NIH/National Institute on Aging, US Department of Veterans Affairs, Robert Wood Johnson Foundation

Contact: Anna Duerr
University of Pennsylvania School of Medicine

Public Release: 10-Feb-2015
Journal of Neuroscience
Protein linked to longevity and enhanced cognition protects against Alzheimer's symptoms
Scientists from the Gladstone Institutes and the University of California, San Francisco report in the Journal of Neuroscience that raising levels of the life-extending protein klotho can protect against learning and memory deficits in a mouse model of Alzheimer's disease.
NIH/National Institute of Neurological Disorders and Stroke, NIH/National Institute on Aging, American Federation of Aging Research, MetLife/AFAR Award, S.D. Bechtel, Jr. Foundation, Coulter-Weeks Foundation, Bakar Family Foundation

Contact: Dana Smith
Gladstone Institutes

Public Release: 10-Feb-2015
American Journal of Transplantation
Growing number of donor hearts rejected, need for transplants rises, Stanford study finds
Surgeons and transplant centers nationwide increasingly have rejected hearts donated for transplantation despite a growing need for them, according to a new study by researchers at the Stanford University School of Medicine.
National Institutes of Health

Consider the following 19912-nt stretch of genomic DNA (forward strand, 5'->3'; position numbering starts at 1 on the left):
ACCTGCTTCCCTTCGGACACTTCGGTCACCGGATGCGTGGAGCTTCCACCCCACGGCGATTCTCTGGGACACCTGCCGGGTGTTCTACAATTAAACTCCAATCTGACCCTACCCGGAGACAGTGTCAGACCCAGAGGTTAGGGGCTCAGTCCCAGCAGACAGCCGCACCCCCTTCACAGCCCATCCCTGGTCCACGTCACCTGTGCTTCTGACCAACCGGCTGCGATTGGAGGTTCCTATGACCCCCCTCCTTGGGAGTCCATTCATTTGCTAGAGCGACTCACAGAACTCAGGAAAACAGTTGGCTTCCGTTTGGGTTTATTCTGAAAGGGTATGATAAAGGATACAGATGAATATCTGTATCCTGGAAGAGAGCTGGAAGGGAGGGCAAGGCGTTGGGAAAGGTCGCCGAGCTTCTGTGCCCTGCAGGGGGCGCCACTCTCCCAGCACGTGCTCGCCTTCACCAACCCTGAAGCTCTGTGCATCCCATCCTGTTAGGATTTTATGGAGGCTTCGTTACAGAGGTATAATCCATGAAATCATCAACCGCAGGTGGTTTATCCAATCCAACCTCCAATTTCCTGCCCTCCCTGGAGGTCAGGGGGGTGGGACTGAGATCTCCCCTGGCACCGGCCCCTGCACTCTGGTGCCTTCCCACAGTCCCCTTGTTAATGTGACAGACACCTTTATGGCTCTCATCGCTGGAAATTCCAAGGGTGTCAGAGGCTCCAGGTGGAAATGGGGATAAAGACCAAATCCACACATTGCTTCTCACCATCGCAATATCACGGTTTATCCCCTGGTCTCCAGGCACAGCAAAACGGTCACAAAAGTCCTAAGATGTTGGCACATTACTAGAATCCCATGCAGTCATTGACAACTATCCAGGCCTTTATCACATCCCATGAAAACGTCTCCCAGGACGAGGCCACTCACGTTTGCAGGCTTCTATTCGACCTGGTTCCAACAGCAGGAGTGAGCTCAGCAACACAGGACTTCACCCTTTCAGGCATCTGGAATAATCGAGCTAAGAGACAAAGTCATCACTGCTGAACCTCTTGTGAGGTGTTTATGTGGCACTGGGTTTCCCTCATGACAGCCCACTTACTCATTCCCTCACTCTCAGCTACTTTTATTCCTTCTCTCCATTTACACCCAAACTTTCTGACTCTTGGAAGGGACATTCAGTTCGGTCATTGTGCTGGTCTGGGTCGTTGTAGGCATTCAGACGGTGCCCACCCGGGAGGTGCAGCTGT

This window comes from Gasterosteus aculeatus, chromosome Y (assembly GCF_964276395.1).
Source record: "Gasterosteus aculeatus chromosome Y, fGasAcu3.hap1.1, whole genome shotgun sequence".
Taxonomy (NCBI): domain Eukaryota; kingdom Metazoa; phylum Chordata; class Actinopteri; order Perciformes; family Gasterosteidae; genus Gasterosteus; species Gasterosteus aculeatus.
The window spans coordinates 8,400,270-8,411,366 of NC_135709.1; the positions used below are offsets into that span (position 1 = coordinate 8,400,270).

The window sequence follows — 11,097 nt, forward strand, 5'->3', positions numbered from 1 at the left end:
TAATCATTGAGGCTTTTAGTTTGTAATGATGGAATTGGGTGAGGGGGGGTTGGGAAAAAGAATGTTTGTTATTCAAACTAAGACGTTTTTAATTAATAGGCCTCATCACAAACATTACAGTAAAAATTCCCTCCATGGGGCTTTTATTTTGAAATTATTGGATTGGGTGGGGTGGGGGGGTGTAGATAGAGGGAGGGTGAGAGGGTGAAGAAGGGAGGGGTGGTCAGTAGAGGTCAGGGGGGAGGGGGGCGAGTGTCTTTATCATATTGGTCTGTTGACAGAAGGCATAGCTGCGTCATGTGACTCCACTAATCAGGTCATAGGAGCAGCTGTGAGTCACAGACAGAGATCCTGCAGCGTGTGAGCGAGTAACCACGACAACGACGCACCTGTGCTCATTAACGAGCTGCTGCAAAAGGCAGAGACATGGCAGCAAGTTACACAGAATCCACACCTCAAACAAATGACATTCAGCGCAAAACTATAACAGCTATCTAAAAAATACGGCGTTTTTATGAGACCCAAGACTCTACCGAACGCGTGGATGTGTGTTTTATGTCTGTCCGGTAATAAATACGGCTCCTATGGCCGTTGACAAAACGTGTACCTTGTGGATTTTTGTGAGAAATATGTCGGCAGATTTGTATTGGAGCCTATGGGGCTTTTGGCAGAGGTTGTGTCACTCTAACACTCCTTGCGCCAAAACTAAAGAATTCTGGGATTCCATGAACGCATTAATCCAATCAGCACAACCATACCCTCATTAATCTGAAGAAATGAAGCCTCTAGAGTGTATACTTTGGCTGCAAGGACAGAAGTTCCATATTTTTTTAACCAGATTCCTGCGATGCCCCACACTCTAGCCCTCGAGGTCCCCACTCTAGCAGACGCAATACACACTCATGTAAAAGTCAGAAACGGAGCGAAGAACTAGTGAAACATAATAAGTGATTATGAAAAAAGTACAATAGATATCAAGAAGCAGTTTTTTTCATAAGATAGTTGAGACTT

Contact: Tracie White
Stanford University Medical Center

Public Release: 10-Feb-2015
Molecular Cancer Therapeutics
Lung cancer may be treatable with use of SapC-DOPS technology, research shows
A University of Cincinnati study, published in the advance online edition of the journal Molecular Cancer Therapeutics, provides hope that the therapeutic agent SapC-DOPS could be used for treatment of this cancer.
NIH/National Cancer Institute, New Drug State Key Project, University of Cincinnati College of Medicine

Contact: Katie Pence
University of Cincinnati Academic Health Center

Public Release: 9-Feb-2015
Nature Communications
New screening tool could speed development of ovarian cancer drugs
Researchers have built a model system that uses multiple cell types from patients to rapidly test compounds that could block the early steps in the spread of ovarian cancer. Their 3-D cell culture system has enabled them to identify small molecules that can inhibit adhesion and invasion, hallmarks of cancer metastasis.
Bears Care, National Institutes of Health, NIH/National Cancer Institute, NIH/National Institute of Neurological Disorders and Stroke

Contact: John Easton
University of Chicago Medical Center